On the way back he asked me what role Jesus played in my life. My first reaction was that that I now understand Jesus and his teachings better than before I became a Sikh. I see Jesus as a great spiritual teacher, whose teachings mostly agree with the core teachings of the Guru Granth Sahib.

I love reading the ‘dharmic’ stories (the parables) that Jesus used to teach his disciples (chelé), which like the Guru Granth emphasise Godly behaviour rather than complicated belief systems.

But I also said that I first and foremost believed in God, who is the source of the power, the insight of the great spiritual teachers. I hear God speak through the Sikh Gurus, through the Bhagats, through the Guru Granth Sahib. Similarly I hear God through Jesus and through other spiritual teachers.

I am now staying in Iver, in between Hillingdon and Slough, and I brought a small picture of Guru Nanak which is on the little press next to my bed. So I have a connection with Guru Nanak, and with the Nanak who signs off the shabads by the Gurus in the Guru Granth Sahib.

But the Nanak that speaks to me in the Guru Granth Sahib is the conduit through which I can hear the One, the All-Powerful, Omnipresent.

Many Sikhs do hero worship, and I try to avoid that. Our Guru and famous personalities from Sikh history were heroes, but they were heroes because they walked in God’s way. Their power comes from God, the words they spoke or wrote come from God.

The Guru Granth Sahib stresses this again and again. Be with God, listen to God, try to understand God’s word and apply it in your delay life. We should not follow people, we should follow God. Guru Gobind Singh also explicitly told the sangat not to worship him. Respect for the Guru leads to love for God.

This is what gives me strength, this is what keeps me happy. This is what makes me, in spite of being an ‘old age pensioner’, return from a comfortable life in Belgium to new challenges in the UK.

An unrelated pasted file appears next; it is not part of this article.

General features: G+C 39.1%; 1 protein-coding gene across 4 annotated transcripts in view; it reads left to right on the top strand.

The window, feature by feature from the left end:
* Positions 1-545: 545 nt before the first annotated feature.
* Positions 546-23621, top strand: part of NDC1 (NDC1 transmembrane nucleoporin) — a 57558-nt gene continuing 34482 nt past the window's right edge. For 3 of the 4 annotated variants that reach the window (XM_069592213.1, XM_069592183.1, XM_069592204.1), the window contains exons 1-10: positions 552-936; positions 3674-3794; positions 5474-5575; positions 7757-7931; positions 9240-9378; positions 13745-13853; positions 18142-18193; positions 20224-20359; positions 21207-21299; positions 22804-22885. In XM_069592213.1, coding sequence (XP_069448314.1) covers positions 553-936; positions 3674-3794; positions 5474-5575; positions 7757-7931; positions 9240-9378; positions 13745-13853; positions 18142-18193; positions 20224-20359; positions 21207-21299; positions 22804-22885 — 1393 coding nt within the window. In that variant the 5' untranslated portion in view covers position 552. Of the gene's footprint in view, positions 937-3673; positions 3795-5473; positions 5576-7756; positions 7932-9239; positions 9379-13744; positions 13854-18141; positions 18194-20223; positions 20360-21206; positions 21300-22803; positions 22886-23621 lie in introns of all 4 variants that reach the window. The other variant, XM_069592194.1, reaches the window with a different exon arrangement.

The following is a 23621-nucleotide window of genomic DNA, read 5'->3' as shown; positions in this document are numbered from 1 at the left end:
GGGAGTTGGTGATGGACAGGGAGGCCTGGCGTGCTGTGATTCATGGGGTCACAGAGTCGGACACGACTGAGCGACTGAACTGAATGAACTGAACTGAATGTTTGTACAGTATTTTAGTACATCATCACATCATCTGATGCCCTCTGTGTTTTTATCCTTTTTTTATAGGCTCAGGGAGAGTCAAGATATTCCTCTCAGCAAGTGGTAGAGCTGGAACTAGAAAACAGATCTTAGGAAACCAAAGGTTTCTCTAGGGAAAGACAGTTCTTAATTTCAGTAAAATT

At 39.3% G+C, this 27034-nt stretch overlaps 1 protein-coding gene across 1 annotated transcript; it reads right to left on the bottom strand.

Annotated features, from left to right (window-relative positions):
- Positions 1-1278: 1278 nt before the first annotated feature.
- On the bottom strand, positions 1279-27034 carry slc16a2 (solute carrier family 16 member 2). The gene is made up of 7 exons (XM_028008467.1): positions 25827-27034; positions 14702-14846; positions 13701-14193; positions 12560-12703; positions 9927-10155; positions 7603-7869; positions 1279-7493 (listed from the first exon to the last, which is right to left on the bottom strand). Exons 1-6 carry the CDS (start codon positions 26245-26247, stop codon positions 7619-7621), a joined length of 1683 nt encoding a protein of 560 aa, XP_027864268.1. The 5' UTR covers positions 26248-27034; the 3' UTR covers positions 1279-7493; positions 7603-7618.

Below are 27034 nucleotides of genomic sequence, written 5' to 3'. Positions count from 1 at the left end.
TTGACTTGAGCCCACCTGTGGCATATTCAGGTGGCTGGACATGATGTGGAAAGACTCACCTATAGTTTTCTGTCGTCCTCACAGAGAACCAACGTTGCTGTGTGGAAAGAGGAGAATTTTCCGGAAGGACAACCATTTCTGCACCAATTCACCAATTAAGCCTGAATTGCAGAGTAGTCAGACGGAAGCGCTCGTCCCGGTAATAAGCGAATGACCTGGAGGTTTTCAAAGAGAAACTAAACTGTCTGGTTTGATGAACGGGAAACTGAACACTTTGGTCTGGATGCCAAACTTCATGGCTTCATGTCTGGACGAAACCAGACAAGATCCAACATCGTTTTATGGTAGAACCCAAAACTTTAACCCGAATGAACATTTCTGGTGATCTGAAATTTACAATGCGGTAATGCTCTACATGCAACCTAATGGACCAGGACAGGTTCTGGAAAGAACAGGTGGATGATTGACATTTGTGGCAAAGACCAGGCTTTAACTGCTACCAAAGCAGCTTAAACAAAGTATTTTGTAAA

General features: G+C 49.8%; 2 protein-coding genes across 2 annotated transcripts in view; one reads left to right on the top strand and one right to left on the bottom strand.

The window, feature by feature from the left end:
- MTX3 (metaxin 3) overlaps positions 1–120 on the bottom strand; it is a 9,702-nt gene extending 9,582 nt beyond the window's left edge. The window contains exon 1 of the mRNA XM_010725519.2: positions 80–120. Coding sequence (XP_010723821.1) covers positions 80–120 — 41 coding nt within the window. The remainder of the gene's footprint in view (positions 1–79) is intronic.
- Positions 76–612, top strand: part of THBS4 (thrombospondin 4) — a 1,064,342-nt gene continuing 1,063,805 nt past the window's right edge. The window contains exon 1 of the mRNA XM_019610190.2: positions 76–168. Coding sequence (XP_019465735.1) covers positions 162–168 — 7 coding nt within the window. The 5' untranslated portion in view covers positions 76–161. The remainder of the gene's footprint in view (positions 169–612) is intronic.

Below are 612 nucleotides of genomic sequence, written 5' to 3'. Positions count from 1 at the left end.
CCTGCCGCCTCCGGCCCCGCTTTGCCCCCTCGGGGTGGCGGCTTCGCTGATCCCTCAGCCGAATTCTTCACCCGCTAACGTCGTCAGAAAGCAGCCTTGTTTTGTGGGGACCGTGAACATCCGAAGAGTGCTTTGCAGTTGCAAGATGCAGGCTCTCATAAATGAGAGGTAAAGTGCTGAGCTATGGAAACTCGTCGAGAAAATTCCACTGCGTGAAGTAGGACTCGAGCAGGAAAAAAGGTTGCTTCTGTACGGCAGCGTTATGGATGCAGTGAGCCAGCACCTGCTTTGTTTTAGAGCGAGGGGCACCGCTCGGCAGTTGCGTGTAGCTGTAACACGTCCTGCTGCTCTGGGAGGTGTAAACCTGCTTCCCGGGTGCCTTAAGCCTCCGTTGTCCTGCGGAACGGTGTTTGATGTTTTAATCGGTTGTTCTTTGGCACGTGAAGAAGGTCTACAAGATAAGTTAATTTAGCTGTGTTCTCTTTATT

I also came back to enjoy the beautiful Kirtan that you can daily hear in the Southall Gurdwaré, and which help me to stick to the path, that is as narrow as the cutting edge of the sword, that leads to God.

509.The Man in Blue – Big decisions !

Life ain’t easy ! Those that know me and those of you who read column 503 and 504, know that I want to go back to Southall.

Although Belgian Limburg is not a bad part of the world, and although I love the walking and cycling, I do miss the big sangat and the many Gurdwaré of London. I miss the big city atmosphere and all the buses, trams, undergrounds and trains. I miss meeting with people of many cultures and religions, I miss working together with people of all different backgrounds.

And in this first generation community you do not have the diversity of sangat that you have amongst the well-established Sikhs in the UK.

Two weeks ago in the Gurdwara, after the Sunday divan, I was called into the room where committee members and some others active in the community sat together. They promised me to support me financially if that was needed to keep me one more year in Sint-Truiden. This came not just from committee members but also from ordinary members of the sangat.

I am in a difficult position. I badly want to go back to the UK (see above), but here I helped start various projects in education that are not easy to leave.